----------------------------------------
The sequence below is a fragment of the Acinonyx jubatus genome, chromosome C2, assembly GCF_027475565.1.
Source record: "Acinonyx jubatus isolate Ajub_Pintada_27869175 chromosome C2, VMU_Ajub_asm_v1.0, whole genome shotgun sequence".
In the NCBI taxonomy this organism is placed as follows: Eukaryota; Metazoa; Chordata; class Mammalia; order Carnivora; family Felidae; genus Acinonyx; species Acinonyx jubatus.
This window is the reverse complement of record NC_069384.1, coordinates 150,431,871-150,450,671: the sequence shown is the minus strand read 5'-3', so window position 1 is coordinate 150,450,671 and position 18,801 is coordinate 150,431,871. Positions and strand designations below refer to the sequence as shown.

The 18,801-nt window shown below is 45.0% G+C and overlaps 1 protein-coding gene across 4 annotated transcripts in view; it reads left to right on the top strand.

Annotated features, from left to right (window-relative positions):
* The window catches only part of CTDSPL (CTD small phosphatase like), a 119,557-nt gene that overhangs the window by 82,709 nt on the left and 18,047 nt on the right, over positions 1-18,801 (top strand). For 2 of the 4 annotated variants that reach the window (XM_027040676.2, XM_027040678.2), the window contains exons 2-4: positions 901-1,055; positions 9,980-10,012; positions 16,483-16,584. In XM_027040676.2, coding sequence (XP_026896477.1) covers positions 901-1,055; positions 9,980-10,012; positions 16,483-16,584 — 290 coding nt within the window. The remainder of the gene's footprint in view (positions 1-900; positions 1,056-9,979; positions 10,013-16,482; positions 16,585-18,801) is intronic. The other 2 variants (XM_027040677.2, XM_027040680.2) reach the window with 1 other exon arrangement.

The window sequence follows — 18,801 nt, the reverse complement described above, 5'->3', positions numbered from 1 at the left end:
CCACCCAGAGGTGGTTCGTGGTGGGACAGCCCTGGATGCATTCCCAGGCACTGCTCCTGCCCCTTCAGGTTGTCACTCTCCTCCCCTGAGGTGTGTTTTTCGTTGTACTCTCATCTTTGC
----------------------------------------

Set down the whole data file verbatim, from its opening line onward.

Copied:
The sequence below is a fragment of the Acinonyx jubatus genome, chromosome C2, assembly GCF_027475565.1.
Source record: "Acinonyx jubatus isolate Ajub_Pintada_27869175 chromosome C2, VMU_Ajub_asm_v1.0, whole genome shotgun sequence".
In the NCBI taxonomy this organism is placed as follows: Eukaryota; Metazoa; Chordata; class Mammalia; order Carnivora; family Felidae; genus Acinonyx; species Acinonyx jubatus.
This window is the reverse complement of record NC_069384.1, coordinates 150,431,871-150,450,671: the sequence shown is the minus strand read 5'-3', so window position 1 is coordinate 150,450,671 and position 18,801 is coordinate 150,431,871. Positions and strand designations below refer to the sequence as shown.

The 18,801-nt window shown below is 45.0% G+C and overlaps 1 protein-coding gene across 4 annotated transcripts in view; it reads left to right on the top strand.

Annotated features, from left to right (window-relative positions):
* The window catches only part of CTDSPL (CTD small phosphatase like), a 119,557-nt gene that overhangs the window by 82,709 nt on the left and 18,047 nt on the right, over positions 1-18,801 (top strand). For 2 of the 4 annotated variants that reach the window (XM_027040676.2, XM_027040678.2), the window contains exons 2-4: positions 901-1,055; positions 9,980-10,012; positions 16,483-16,584. In XM_027040676.2, coding sequence (XP_026896477.1) covers positions 901-1,055; positions 9,980-10,012; positions 16,483-16,584 — 290 coding nt within the window. The remainder of the gene's footprint in view (positions 1-900; positions 1,056-9,979; positions 10,013-16,482; positions 16,585-18,801) is intronic. The other 2 variants (XM_027040677.2, XM_027040680.2) reach the window with 1 other exon arrangement.

The window sequence follows — 18,801 nt, the reverse complement described above, 5'->3', positions numbered from 1 at the left end:
CCACCCAGAGGTGGTTCGTGGTGGGACAGCCCTGGATGCATTCCCAGGCACTGCTCCTGCCCCTTCAGGTTGTCACTCTCCTCCCCTGAGGTGTGTTTTTCGTTGTACTCTCATCTTTGC